centre pompidou (piano & rogers)
12 usc students under the direction of Eric Haas take to paris in the 580 field studies course, investigating in depth the centre pompidou (1977), aka the beaubourg.
the historic tale of how piano & rogers won the 1971 competition for the contemporary museum and library in paris’s center is one of newly-budding architect lore: the tube of drawings sent to france from the u.s. for submission by the unknown young architects was denied entry into the postal service for being 2-inches too long (or some similar minute regulation detail), sent back to the U.s. whereupon the architects cut the tube (and drawings!) down by the necessary inches, begging its receipt back into the postal service (on a weekend?) to be air-delivered by the day(s)-away deadline. it came in just under the gate and won against 680+ well-respected architects of the time. though today the centre pompidou stands as an appreciated, even ingenious design, by the world, it wasn’t always so. jean baudrillard was among the beaubourg’s less encouraged critics and went on to write a pretty scathing piece about its design and program, which one wonders upon reading today how he might view the current culture of the world in the digital age.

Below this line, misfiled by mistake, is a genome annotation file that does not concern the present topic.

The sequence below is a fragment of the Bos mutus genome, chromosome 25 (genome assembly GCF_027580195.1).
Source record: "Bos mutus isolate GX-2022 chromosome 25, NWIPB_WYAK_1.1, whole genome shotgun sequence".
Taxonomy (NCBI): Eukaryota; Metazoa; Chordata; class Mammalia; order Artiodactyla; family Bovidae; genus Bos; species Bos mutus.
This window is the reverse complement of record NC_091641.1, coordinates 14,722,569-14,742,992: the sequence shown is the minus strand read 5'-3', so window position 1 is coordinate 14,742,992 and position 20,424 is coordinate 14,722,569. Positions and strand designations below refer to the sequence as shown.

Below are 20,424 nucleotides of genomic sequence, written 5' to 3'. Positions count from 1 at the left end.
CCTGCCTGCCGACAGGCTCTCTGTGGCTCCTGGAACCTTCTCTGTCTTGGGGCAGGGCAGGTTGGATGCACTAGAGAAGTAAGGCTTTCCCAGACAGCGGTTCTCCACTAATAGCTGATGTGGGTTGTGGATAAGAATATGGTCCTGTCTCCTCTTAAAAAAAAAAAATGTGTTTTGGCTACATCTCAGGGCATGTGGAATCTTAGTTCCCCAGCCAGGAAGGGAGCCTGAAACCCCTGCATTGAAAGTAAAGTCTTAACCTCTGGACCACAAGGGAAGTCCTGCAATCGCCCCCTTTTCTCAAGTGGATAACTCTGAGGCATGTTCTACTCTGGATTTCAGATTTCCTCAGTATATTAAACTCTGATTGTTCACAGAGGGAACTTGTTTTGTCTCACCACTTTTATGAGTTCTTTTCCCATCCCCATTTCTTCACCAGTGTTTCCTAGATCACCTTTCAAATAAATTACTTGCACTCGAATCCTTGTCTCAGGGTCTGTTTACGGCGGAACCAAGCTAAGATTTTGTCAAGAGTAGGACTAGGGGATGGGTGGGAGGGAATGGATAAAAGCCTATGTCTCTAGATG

“If, therefore, we denounce Beaubourg as a cultural mystification of the masses, the misunderstanding is total. The masses fall on Beaubourg to enjoy this execution, this dismembering, this operational prostitution of a culture that is at last truly liquidated, including all counterculture, which is nothing but its apotheosis. The masses charge at Beaubourg as they do the scenes of catastrophes, and with the same irresistible impulse. EVen better: they are the catastrophe of Beaubourg. Their number, their trampling, their fascination, their itch to see and touch everything comprise a behaviour that is in point of fact deadly, catastrophic, for the whole business. Not only does their weight threaten the building, but their adhesion and their curiosity destroy the very contents of this cultural spectacle. This stampede is totally out of scale with the cultural objectives proposed; this rush is, in its very excess and ‘success’, their radical negation. The masses, then, serve as the agent of catastrophe for this structure of catastrophe: the masses themselves will finish off mass culture. (Baudrillard, 1982)